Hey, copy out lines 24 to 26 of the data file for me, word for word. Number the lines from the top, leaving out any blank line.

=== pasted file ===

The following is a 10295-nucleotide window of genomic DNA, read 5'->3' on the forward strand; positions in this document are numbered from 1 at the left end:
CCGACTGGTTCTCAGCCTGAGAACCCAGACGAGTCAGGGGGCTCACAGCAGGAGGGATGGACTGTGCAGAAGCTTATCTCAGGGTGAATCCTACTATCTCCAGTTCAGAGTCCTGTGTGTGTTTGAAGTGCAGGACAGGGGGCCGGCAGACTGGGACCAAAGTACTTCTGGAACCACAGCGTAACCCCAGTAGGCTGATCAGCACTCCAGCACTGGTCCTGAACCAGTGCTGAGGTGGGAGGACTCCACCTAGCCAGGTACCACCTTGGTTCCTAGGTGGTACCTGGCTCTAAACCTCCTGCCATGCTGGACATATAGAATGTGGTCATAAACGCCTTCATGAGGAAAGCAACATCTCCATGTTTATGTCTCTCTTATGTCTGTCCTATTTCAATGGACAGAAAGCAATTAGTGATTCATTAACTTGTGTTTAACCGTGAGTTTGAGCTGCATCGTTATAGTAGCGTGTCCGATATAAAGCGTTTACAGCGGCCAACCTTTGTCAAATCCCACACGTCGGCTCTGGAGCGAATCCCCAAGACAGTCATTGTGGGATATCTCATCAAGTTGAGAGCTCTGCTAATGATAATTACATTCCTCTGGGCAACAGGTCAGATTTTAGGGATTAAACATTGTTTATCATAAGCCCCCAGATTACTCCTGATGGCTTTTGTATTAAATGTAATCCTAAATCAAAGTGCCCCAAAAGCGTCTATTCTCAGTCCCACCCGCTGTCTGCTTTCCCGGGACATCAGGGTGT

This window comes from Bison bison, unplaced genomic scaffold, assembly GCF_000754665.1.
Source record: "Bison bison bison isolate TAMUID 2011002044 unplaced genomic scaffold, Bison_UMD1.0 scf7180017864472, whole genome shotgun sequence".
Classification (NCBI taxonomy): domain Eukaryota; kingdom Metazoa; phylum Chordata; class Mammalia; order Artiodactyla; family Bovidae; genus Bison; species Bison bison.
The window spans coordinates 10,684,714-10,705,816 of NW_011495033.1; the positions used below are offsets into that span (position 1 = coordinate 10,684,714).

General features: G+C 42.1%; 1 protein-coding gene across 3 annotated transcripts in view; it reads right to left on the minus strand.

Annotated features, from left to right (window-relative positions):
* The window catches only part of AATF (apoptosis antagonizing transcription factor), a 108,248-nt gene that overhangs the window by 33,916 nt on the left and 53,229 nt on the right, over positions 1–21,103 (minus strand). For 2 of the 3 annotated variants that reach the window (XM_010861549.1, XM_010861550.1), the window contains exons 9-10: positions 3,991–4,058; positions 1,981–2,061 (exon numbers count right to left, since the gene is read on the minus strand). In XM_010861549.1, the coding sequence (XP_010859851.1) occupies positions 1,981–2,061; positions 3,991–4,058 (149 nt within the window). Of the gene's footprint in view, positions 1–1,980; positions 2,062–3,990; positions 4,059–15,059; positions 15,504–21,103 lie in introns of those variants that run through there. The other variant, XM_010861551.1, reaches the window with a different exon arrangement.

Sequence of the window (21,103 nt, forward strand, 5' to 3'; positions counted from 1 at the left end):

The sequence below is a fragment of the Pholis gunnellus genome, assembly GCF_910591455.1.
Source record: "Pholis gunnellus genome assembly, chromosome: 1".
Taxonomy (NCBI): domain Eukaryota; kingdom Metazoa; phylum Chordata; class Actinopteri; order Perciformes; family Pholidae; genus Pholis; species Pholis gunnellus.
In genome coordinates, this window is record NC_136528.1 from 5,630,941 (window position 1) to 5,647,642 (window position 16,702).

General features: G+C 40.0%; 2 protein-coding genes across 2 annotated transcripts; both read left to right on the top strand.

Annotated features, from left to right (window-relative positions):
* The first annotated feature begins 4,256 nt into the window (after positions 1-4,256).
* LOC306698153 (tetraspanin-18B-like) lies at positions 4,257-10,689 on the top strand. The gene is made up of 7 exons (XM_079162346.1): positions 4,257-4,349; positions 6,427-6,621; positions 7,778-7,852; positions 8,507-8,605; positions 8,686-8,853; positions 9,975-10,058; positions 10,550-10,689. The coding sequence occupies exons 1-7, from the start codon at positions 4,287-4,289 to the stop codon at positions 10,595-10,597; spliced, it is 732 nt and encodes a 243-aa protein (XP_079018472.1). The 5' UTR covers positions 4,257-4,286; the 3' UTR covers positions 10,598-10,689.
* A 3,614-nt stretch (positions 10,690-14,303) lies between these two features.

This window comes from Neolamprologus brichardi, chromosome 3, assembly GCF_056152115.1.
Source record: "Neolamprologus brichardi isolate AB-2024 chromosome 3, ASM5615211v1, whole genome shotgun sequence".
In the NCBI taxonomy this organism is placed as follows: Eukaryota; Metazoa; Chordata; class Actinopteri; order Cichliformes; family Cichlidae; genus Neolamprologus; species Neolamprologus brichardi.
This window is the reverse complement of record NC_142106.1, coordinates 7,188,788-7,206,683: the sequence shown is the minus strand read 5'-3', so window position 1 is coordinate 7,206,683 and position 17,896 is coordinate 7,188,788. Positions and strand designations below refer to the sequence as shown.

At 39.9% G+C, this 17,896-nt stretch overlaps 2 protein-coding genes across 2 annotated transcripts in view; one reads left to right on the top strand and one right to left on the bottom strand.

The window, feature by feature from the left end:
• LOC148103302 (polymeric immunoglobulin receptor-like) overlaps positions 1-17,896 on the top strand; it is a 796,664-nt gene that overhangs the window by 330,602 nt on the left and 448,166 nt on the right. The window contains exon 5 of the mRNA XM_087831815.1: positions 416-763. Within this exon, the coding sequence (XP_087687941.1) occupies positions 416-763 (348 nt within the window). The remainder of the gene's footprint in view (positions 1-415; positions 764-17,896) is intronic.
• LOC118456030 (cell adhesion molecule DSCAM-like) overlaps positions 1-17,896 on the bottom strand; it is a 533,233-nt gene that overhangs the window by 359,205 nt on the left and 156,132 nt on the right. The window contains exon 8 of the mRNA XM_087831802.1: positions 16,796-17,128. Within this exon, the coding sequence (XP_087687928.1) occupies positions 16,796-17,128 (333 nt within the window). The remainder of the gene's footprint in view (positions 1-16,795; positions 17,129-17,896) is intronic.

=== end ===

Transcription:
At 39.9% G+C, this 17,896-nt stretch overlaps 2 protein-coding genes across 2 annotated transcripts in view; one reads left to right on the top strand and one right to left on the bottom strand.

The window, feature by feature from the left end:
• LOC148103302 (polymeric immunoglobulin receptor-like) overlaps positions 1-17,896 on the top strand; it is a 796,664-nt gene that overhangs the window by 330,602 nt on the left and 448,166 nt on the right. The window contains exon 5 of the mRNA XM_087831815.1: positions 416-763. Within this exon, the coding sequence (XP_087687941.1) occupies positions 416-763 (348 nt within the window). The remainder of the gene's footprint in view (positions 1-415; positions 764-17,896) is intronic.